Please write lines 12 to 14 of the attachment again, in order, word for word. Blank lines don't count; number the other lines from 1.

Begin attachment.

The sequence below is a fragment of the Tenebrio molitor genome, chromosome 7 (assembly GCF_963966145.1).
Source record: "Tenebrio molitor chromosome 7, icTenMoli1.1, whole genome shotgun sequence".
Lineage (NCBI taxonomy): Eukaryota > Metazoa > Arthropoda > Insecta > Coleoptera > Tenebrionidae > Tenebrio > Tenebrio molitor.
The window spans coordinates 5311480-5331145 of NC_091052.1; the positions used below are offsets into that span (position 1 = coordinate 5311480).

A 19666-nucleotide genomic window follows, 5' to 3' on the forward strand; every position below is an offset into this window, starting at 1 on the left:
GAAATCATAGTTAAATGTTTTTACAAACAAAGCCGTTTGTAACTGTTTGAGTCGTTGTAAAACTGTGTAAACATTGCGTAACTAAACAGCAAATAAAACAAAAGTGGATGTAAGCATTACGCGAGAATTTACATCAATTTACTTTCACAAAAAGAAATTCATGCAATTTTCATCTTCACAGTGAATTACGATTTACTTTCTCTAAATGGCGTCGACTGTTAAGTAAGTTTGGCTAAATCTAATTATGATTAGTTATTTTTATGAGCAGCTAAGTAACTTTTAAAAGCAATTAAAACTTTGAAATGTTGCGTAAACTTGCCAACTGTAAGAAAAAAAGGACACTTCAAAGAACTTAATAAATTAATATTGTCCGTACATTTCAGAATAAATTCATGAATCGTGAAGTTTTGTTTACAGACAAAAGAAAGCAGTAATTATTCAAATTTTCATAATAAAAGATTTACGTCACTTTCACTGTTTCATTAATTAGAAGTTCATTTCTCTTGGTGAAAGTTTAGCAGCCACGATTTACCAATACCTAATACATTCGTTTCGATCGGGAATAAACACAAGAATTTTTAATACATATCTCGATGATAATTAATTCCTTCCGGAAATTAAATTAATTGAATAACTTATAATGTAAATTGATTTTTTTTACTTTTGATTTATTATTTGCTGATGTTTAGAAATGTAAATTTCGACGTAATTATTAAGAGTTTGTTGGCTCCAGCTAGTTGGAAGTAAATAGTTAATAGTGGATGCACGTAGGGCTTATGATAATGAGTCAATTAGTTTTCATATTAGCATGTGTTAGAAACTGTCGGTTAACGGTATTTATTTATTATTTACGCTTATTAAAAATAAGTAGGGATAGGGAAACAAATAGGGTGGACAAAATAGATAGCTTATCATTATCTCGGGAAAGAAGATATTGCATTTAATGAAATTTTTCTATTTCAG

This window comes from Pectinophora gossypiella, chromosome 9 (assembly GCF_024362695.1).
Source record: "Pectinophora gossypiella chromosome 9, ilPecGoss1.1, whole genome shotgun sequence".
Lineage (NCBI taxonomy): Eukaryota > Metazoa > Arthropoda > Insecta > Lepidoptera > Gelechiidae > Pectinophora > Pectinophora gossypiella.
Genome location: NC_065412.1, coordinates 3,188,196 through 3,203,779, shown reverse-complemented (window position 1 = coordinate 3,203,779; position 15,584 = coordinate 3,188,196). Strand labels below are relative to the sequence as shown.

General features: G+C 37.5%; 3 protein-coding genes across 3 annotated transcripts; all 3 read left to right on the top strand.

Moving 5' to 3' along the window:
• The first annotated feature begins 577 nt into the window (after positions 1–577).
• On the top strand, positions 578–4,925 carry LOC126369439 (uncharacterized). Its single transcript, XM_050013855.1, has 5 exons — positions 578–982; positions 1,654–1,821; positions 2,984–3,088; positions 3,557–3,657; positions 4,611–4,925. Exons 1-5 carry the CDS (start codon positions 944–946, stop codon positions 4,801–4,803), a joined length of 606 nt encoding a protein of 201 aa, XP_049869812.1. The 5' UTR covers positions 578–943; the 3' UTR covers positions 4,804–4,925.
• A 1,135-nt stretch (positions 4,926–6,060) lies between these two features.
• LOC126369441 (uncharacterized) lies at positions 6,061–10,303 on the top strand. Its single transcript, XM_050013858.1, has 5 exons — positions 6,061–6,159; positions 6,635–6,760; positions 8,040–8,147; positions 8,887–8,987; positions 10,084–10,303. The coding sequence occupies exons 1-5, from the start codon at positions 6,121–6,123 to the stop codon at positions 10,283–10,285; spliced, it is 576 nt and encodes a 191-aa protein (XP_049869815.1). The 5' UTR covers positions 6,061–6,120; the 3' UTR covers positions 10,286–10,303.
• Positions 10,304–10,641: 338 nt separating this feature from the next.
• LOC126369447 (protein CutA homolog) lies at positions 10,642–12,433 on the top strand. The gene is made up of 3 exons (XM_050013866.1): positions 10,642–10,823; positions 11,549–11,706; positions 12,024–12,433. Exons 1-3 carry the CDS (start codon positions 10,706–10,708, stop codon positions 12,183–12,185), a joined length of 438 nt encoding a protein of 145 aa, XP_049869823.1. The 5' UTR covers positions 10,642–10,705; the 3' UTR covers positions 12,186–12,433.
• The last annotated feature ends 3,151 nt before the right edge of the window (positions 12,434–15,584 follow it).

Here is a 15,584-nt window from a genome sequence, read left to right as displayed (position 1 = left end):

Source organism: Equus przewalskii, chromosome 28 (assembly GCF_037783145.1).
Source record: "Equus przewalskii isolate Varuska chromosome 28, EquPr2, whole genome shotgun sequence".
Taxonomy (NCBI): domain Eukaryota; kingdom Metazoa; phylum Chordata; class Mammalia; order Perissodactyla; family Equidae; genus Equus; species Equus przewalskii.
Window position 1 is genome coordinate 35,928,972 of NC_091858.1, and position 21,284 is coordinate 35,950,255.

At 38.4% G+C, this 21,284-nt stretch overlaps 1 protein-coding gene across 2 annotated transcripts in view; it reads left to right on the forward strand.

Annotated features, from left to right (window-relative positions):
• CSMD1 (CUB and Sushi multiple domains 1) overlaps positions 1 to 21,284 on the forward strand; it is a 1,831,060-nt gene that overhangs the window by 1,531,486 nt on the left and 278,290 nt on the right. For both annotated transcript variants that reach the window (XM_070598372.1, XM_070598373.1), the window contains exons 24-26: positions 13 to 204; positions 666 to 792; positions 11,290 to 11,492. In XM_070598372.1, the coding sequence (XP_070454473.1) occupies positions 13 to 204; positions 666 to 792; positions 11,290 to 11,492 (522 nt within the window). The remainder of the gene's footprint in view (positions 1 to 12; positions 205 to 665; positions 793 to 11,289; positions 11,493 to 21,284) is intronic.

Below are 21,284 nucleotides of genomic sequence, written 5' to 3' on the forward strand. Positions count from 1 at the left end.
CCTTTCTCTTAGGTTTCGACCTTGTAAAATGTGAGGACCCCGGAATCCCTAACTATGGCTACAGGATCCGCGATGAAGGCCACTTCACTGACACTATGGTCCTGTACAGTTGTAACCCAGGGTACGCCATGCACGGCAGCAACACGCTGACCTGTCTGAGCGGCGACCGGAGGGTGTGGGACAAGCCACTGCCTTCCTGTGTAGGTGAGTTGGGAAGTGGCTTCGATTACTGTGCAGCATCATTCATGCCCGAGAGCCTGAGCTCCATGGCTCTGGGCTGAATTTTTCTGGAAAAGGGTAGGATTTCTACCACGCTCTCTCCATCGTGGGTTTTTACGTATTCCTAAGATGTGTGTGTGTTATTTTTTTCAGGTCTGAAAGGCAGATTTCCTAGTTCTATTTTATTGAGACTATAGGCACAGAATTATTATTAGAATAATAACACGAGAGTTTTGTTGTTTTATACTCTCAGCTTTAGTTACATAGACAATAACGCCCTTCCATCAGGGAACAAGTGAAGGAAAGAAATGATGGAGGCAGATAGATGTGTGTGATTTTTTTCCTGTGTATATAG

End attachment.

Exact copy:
Moving 5' to 3' along the window:
• The first annotated feature begins 577 nt into the window (after positions 1–577).
• On the top strand, positions 578–4,925 carry LOC126369439 (uncharacterized). Its single transcript, XM_050013855.1, has 5 exons — positions 578–982; positions 1,654–1,821; positions 2,984–3,088; positions 3,557–3,657; positions 4,611–4,925. Exons 1-5 carry the CDS (start codon positions 944–946, stop codon positions 4,801–4,803), a joined length of 606 nt encoding a protein of 201 aa, XP_049869812.1. The 5' UTR covers positions 578–943; the 3' UTR covers positions 4,804–4,925.